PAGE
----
I have a great fondness for fairy tales, and even have a modest collection of old fairy tale books. I have vivid memories of reading these fantastic stories as a very young human, fretting for the safety of the characters as their rambling adventures brought them to far-off and impossible places. I remember feeling wistful, even at that age, that I would never be able to travel there with them.
In the best books, the illustrations were magic, and reading alone by the light of a lone bedside lamp left one particularly vulnerable to falling under their spell.
Years later, I realized just how talented some of these illustrators actually were, and I wanted to keep them from slipping into obscurity, maybe help to bring them to a new audience. I began by photographing some books in my collection. As it turns out, reproducing these pictures is difficult to do well. Directly scanning a book faithfully copies half-tone dots in a thoroughly unflattering manner, along with other unexpected and unwanted artifacts.
A carefully exposed, high resolution photograph also captures dust spots, stains, and flaws in the printing process that the naked eye filters out without batting a lash. It’s as though the act of reproducing these images somehow raises the standard by which they will be judged.
Next came an education in correcting these objectionable flaws while preserving the charm and character of the original. The digital tools to accomplish this are indeed powerful, but nothing exists (or likely ever will) that does the job automatically. It requires long bouts of patiently retouching the image, each session slowly approaching the desired final result.
Next came an education in the vagaries of public domain protection. My first project was the restoration of a book of traditional tales, illustrated by Margaret Tarrant. My best research indicated that these images were safely in the public domain, but perhaps six months after I published them online, I got an email stating that I was violating the copyright protection of the book’s original publisher, and requesting that I remove the images.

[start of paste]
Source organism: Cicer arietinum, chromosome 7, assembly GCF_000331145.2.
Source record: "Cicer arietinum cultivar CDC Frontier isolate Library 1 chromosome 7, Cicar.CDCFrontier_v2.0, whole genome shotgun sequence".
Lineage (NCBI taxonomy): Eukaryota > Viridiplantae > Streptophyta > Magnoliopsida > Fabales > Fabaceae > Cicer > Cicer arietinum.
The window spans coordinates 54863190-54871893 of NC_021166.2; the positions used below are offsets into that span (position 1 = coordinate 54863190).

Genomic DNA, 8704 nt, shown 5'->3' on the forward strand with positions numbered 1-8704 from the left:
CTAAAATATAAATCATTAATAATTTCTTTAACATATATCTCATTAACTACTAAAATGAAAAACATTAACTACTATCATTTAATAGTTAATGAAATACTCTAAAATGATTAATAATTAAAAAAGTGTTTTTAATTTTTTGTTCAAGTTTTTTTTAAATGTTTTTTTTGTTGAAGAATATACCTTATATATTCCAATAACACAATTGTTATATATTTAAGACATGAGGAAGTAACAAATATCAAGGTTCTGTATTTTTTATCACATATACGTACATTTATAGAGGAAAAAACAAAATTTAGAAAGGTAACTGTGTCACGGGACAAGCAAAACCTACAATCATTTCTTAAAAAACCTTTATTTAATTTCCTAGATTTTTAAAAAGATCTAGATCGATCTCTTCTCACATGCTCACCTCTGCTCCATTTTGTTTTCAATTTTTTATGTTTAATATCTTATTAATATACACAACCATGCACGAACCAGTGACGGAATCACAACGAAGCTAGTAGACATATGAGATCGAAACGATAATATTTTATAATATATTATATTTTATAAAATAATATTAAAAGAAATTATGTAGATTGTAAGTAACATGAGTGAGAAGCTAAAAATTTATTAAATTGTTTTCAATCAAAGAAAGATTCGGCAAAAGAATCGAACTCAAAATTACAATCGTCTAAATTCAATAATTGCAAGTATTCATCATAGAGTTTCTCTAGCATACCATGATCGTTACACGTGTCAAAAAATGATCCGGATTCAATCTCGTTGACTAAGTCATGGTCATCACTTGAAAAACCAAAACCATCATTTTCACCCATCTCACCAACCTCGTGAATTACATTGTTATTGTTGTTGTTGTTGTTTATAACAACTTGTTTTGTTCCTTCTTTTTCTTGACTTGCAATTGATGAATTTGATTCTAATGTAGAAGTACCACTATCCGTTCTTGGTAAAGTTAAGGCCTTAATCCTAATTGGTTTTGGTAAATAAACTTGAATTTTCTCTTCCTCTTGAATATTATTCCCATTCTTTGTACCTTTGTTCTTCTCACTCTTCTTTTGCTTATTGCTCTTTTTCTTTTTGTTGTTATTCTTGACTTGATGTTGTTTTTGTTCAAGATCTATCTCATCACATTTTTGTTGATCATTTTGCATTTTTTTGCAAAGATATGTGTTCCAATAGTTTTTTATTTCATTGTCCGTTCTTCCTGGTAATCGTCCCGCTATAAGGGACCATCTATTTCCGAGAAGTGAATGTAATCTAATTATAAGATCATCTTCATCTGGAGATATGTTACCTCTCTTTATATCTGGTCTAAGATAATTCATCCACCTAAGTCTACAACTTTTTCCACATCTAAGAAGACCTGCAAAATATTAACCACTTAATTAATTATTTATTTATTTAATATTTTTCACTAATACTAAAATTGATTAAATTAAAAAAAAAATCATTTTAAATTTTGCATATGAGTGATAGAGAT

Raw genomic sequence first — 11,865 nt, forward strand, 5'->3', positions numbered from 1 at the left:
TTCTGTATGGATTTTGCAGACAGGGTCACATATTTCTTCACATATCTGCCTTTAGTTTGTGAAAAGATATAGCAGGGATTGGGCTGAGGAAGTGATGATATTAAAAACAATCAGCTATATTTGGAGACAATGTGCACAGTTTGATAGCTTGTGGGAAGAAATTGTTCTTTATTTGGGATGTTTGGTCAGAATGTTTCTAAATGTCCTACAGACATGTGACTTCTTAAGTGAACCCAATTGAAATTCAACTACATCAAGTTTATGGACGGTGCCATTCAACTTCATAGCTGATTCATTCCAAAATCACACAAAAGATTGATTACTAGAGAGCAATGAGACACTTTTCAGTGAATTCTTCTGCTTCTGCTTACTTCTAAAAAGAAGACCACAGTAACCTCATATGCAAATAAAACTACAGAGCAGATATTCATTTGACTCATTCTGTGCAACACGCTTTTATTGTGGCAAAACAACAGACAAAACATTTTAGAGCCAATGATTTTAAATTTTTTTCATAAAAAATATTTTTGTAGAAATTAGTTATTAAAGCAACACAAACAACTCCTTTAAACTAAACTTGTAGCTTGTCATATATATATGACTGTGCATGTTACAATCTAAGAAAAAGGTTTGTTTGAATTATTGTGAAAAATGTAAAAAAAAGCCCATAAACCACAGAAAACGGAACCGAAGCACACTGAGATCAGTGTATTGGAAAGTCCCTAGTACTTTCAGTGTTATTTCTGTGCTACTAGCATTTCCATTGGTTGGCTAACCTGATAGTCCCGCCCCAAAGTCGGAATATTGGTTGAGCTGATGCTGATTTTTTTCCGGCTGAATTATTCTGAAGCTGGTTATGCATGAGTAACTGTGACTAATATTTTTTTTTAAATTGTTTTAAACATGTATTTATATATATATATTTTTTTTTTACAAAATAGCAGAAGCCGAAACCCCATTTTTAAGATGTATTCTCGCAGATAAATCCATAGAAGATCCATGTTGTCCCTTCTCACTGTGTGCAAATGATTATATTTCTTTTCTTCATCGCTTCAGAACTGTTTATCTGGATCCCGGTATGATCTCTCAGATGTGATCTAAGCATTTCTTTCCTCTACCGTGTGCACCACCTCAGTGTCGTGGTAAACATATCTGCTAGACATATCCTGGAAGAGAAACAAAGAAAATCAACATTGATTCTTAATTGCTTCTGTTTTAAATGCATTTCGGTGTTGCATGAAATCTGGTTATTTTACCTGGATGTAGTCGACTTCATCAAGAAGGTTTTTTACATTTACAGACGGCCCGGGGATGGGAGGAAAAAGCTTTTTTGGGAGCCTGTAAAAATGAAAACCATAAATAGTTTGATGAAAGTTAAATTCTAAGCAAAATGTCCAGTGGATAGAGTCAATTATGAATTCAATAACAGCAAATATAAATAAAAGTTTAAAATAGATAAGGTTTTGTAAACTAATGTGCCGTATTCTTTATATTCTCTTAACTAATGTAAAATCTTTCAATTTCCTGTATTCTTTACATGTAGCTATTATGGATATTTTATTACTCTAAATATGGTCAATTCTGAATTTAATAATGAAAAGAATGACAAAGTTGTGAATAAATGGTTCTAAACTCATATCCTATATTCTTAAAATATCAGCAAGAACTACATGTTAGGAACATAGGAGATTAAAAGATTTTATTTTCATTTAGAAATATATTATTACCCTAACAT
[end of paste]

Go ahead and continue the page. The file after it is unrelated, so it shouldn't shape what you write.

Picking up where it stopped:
So I simply removed the images, which I was offering for sale. I was annoyed that all that work was for naught, and very briefly considered mounting a challenge, but realized that my legal and financial resources would almost certainly be overwhelmed by the party on the other side of the action, no matter who they were, even if it was just some eccentric old crank.
Which brings us to today. I feel the same way about keeping these wonderful old images alive, and look forward to making some available here on my site. There is a wealth of old illustrations, photographs, instructional and propaganda posters, and other materials languishing in obscurity, waiting to be rediscovered. I look forward to exploring this trove, but I will be ever so careful from now on when travelling through the dark, enchanted forest of the public domain.
Update: I have begun restoring some Public Domain images. They range from historic to silly to simply beautiful.